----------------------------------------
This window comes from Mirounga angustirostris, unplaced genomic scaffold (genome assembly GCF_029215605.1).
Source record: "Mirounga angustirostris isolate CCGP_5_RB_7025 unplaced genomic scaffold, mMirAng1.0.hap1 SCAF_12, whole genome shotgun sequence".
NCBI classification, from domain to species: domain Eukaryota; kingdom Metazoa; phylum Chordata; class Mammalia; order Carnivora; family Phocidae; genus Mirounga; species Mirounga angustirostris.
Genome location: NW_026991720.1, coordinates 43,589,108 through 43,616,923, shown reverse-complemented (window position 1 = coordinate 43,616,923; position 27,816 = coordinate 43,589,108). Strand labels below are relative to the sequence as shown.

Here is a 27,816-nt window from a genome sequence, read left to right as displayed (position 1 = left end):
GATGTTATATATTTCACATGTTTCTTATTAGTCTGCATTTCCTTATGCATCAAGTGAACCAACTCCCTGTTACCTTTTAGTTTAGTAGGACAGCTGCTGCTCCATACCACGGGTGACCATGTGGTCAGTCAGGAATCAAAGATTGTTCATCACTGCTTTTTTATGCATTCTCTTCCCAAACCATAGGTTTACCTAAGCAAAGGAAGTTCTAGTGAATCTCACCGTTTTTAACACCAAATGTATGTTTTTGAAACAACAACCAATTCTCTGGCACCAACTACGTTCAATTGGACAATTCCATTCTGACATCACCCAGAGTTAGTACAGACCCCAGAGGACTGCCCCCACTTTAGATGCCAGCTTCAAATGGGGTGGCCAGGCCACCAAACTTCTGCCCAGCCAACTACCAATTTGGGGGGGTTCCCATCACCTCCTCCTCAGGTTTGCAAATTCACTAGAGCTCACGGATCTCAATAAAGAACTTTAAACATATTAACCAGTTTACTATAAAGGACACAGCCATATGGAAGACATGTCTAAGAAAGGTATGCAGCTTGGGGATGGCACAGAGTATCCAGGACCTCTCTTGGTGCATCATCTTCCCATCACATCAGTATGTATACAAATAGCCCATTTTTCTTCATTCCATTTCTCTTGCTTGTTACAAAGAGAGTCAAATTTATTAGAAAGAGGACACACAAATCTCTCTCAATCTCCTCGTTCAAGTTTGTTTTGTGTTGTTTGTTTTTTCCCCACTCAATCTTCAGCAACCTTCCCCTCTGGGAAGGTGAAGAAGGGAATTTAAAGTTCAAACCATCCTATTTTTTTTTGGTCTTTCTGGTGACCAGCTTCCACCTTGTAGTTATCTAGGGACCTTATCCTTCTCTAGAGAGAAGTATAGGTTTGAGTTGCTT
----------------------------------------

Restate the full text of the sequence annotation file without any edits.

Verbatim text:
This window comes from Mirounga angustirostris, unplaced genomic scaffold (genome assembly GCF_029215605.1).
Source record: "Mirounga angustirostris isolate CCGP_5_RB_7025 unplaced genomic scaffold, mMirAng1.0.hap1 SCAF_12, whole genome shotgun sequence".
NCBI classification, from domain to species: domain Eukaryota; kingdom Metazoa; phylum Chordata; class Mammalia; order Carnivora; family Phocidae; genus Mirounga; species Mirounga angustirostris.
Genome location: NW_026991720.1, coordinates 43,589,108 through 43,616,923, shown reverse-complemented (window position 1 = coordinate 43,616,923; position 27,816 = coordinate 43,589,108). Strand labels below are relative to the sequence as shown.

Here is a 27,816-nt window from a genome sequence, read left to right as displayed (position 1 = left end):
GATGTTATATATTTCACATGTTTCTTATTAGTCTGCATTTCCTTATGCATCAAGTGAACCAACTCCCTGTTACCTTTTAGTTTAGTAGGACAGCTGCTGCTCCATACCACGGGTGACCATGTGGTCAGTCAGGAATCAAAGATTGTTCATCACTGCTTTTTTATGCATTCTCTTCCCAAACCATAGGTTTACCTAAGCAAAGGAAGTTCTAGTGAATCTCACCGTTTTTAACACCAAATGTATGTTTTTGAAACAACAACCAATTCTCTGGCACCAACTACGTTCAATTGGACAATTCCATTCTGACATCACCCAGAGTTAGTACAGACCCCAGAGGACTGCCCCCACTTTAGATGCCAGCTTCAAATGGGGTGGCCAGGCCACCAAACTTCTGCCCAGCCAACTACCAATTTGGGGGGGTTCCCATCACCTCCTCCTCAGGTTTGCAAATTCACTAGAGCTCACGGATCTCAATAAAGAACTTTAAACATATTAACCAGTTTACTATAAAGGACACAGCCATATGGAAGACATGTCTAAGAAAGGTATGCAGCTTGGGGATGGCACAGAGTATCCAGGACCTCTCTTGGTGCATCATCTTCCCATCACATCAGTATGTATACAAATAGCCCATTTTTCTTCATTCCATTTCTCTTGCTTGTTACAAAGAGAGTCAAATTTATTAGAAAGAGGACACACAAATCTCTCTCAATCTCCTCGTTCAAGTTTGTTTTGTGTTGTTTGTTTTTTCCCCACTCAATCTTCAGCAACCTTCCCCTCTGGGAAGGTGAAGAAGGGAATTTAAAGTTCAAACCATCCTATTTTTTTTTGGTCTTTCTGGTGACCAGCTTCCACCTTGTAGTTATCTAGGGACCTTATCCTTCTCTAGAGAGAAGTATAGGTTTGAGTTGCTT